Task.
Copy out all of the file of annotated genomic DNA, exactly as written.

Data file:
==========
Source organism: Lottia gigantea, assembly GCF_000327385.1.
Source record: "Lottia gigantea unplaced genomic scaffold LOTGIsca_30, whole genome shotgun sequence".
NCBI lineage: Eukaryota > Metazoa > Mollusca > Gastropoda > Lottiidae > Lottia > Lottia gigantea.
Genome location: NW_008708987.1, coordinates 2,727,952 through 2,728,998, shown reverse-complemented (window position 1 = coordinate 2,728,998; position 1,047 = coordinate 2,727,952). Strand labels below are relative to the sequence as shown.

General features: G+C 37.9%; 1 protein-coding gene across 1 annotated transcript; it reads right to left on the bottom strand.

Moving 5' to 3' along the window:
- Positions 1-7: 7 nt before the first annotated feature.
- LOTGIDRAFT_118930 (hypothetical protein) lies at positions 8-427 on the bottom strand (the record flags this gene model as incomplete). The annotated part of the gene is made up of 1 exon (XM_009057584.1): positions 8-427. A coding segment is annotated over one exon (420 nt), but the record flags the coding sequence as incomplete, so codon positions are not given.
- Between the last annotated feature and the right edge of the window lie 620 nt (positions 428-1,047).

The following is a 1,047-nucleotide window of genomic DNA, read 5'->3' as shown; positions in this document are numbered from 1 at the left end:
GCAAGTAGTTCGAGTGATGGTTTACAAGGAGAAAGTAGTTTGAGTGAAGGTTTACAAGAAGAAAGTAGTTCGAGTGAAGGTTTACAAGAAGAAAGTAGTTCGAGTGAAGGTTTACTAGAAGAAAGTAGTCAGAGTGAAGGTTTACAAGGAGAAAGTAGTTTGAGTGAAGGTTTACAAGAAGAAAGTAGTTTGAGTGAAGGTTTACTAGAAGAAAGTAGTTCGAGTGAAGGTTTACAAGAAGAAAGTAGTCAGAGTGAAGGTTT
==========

Source organism: Lottia gigantea, assembly GCF_000327385.1.
Source record: "Lottia gigantea unplaced genomic scaffold LOTGIsca_30, whole genome shotgun sequence".
NCBI lineage: Eukaryota > Metazoa > Mollusca > Gastropoda > Lottiidae > Lottia > Lottia gigantea.
Genome location: NW_008708987.1, coordinates 2,727,952 through 2,728,998, shown reverse-complemented (window position 1 = coordinate 2,728,998; position 1,047 = coordinate 2,727,952). Strand labels below are relative to the sequence as shown.

General features: G+C 37.9%; 1 protein-coding gene across 1 annotated transcript; it reads right to left on the bottom strand.

Moving 5' to 3' along the window:
- Positions 1-7: 7 nt before the first annotated feature.
- LOTGIDRAFT_118930 (hypothetical protein) lies at positions 8-427 on the bottom strand (the record flags this gene model as incomplete). The annotated part of the gene is made up of 1 exon (XM_009057584.1): positions 8-427. A coding segment is annotated over one exon (420 nt), but the record flags the coding sequence as incomplete, so codon positions are not given.
- Between the last annotated feature and the right edge of the window lie 620 nt (positions 428-1,047).

The following is a 1,047-nucleotide window of genomic DNA, read 5'->3' as shown; positions in this document are numbered from 1 at the left end:
GCAAGTAGTTCGAGTGATGGTTTACAAGGAGAAAGTAGTTTGAGTGAAGGTTTACAAGAAGAAAGTAGTTCGAGTGAAGGTTTACAAGAAGAAAGTAGTTCGAGTGAAGGTTTACTAGAAGAAAGTAGTCAGAGTGAAGGTTTACAAGGAGAAAGTAGTTTGAGTGAAGGTTTACAAGAAGAAAGTAGTTTGAGTGAAGGTTTACTAGAAGAAAGTAGTTCGAGTGAAGGTTTACAAGAAGAAAGTAGTCAGAGTGAAGGTTT